Scientists identify key steps to respond to growing Asia Pacific research strengths

April 10, 2012

The most dramatic new developments in science are taking place among nations in the Asia-Pacific and the phenomenon is changing the dynamic of science around the globe, according to three science and academic leaders from the U.S., Canada and Singapore.

In an article published in the current issue of the journal Science, University of British Columbia President Stephen J. Toope, National University of Singapore President Chorh Chuan Tan and the (AAAS) Board Chair Nina V. Fedoroff cite a Royal Society report that shows the publications output of Chinese scientists is set to surpass that of U.S.-based scientists by 2013.

Meanwhile, major investments in discovery and innovation are building capacity in Korea, Singapore and Taiwan. "A concerted and immediate effort is required to enhance Asia-Pacific science collaboration," the authors say.

The authors propose several strategies, including promoting researcher-to-researcher linkages, sharing curricula, creating incentives for university researchers to engage in productive international collaborations, building "innovation ecosystems," and enabling greater talent mobility among graduate students, post-doctoral fellows and established researchers.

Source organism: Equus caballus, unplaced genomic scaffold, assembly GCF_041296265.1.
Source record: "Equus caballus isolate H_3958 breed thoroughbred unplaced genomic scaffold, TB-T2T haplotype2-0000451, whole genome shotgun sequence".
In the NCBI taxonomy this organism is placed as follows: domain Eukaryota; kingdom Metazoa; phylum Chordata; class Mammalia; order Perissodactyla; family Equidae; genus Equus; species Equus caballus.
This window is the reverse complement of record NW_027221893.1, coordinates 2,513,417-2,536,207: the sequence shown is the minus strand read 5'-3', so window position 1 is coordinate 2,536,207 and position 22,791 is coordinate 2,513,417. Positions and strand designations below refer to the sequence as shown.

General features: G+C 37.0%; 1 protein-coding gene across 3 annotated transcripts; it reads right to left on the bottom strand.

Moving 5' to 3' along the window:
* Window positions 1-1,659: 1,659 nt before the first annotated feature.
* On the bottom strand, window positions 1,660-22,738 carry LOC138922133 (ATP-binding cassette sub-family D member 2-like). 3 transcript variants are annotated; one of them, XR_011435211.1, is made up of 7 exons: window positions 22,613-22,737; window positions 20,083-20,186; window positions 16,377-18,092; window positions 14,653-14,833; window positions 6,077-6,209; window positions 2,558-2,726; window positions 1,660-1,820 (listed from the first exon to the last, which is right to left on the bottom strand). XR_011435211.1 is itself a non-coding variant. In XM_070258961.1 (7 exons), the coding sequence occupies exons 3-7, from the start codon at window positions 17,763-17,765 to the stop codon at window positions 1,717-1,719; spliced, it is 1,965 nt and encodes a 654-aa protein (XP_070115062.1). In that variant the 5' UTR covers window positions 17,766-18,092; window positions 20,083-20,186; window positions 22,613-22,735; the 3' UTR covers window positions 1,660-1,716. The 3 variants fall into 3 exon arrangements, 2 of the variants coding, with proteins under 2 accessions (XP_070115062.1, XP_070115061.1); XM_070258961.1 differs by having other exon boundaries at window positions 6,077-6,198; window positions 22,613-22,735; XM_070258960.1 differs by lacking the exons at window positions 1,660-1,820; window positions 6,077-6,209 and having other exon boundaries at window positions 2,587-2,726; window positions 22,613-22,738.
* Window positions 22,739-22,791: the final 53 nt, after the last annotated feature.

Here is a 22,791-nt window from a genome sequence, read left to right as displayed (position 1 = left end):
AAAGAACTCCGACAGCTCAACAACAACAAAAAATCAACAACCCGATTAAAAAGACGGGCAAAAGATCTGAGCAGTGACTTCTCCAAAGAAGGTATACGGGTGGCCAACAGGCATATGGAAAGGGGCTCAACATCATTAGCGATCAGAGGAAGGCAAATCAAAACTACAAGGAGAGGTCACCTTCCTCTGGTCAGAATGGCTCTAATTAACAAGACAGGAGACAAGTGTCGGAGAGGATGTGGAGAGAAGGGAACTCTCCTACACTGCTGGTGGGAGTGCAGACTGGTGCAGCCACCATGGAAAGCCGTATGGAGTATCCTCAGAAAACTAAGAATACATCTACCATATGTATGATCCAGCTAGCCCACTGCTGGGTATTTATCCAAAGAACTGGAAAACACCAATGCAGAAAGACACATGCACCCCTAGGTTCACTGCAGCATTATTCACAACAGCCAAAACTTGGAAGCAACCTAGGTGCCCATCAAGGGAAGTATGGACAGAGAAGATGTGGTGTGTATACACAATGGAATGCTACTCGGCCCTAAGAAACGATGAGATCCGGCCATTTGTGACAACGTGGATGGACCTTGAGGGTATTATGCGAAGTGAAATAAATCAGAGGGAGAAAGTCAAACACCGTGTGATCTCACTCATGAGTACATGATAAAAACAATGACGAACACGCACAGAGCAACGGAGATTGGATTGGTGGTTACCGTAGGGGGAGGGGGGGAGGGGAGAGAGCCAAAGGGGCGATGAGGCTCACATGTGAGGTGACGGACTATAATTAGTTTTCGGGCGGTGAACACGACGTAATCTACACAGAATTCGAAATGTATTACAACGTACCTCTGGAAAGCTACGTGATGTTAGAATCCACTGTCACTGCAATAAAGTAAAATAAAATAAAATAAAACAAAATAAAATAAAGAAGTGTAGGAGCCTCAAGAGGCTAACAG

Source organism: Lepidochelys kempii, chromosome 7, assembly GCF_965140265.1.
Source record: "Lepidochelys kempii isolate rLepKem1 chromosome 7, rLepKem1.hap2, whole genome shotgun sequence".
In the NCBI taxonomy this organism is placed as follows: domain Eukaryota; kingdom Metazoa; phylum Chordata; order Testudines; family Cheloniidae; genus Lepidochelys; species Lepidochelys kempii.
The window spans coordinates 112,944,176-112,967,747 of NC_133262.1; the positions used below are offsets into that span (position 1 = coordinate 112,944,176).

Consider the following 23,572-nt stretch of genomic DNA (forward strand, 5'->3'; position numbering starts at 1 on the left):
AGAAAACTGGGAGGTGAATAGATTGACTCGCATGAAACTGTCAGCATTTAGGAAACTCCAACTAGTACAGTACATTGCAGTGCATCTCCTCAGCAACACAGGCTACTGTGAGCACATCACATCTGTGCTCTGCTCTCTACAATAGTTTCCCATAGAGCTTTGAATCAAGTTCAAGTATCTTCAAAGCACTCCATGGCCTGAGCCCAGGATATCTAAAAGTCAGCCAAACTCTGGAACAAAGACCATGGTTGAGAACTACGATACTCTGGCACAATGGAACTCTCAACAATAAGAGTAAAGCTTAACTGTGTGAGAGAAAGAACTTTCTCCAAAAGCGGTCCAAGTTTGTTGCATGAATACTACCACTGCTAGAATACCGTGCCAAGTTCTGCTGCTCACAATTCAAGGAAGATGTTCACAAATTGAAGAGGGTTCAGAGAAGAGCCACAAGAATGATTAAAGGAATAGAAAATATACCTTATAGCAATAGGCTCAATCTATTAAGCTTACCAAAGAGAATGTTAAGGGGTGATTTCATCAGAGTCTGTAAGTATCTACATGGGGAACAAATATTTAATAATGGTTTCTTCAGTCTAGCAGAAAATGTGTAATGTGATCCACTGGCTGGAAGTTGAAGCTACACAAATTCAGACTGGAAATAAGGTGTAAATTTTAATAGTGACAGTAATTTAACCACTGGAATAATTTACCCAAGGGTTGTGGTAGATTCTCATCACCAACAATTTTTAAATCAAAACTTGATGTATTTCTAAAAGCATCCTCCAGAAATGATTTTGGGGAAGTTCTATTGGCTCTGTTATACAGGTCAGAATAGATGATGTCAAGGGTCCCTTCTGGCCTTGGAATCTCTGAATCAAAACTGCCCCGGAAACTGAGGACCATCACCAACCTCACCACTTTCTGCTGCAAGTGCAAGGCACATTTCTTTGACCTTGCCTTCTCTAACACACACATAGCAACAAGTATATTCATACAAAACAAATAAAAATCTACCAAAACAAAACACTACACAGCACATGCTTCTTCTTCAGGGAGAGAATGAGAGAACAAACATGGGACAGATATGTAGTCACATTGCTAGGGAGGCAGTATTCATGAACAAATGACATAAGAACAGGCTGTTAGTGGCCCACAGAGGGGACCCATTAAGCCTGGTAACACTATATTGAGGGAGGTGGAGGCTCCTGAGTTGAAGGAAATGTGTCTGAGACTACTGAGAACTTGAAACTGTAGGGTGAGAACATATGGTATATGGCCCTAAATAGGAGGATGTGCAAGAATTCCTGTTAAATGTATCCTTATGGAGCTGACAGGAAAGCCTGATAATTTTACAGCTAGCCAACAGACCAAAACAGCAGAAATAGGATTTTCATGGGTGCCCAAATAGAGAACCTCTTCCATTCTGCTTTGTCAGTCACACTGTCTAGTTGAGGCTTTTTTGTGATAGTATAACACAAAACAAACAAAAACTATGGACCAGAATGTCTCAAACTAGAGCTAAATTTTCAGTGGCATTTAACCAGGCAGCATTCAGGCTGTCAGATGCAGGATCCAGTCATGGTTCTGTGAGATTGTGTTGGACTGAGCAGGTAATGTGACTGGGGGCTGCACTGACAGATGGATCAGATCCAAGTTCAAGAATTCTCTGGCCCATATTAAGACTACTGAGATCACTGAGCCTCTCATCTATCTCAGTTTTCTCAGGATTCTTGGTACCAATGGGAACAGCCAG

"More flexible visa arrangements, for example, similar to the Asia-Pacific Economic Cooperation business travel card which allows for pre-cleared multiple entry for frequent business travelers within the APEC region, would go a long way to facilitating mobility among researchers in the region," says Prof. Toope.

An "innovation ecosystem" consisting of researchers, entrepreneurs, investors and industry partners, who promote a free flow of people, ideas and experiences across institutions and sectors, will also drive sustainable innovation, the authors say.

"One of the least efficient aspects of global university culture is the constant reinvention of curriculum, and can help address this issue, as well as bringing together complimentary expertise to achieve higher-impact research," Toope adds. "Academic leaders must consider investing collectively in curricula that could be shared regionally and reducing the duplication of research equipment and expertise in different localities."

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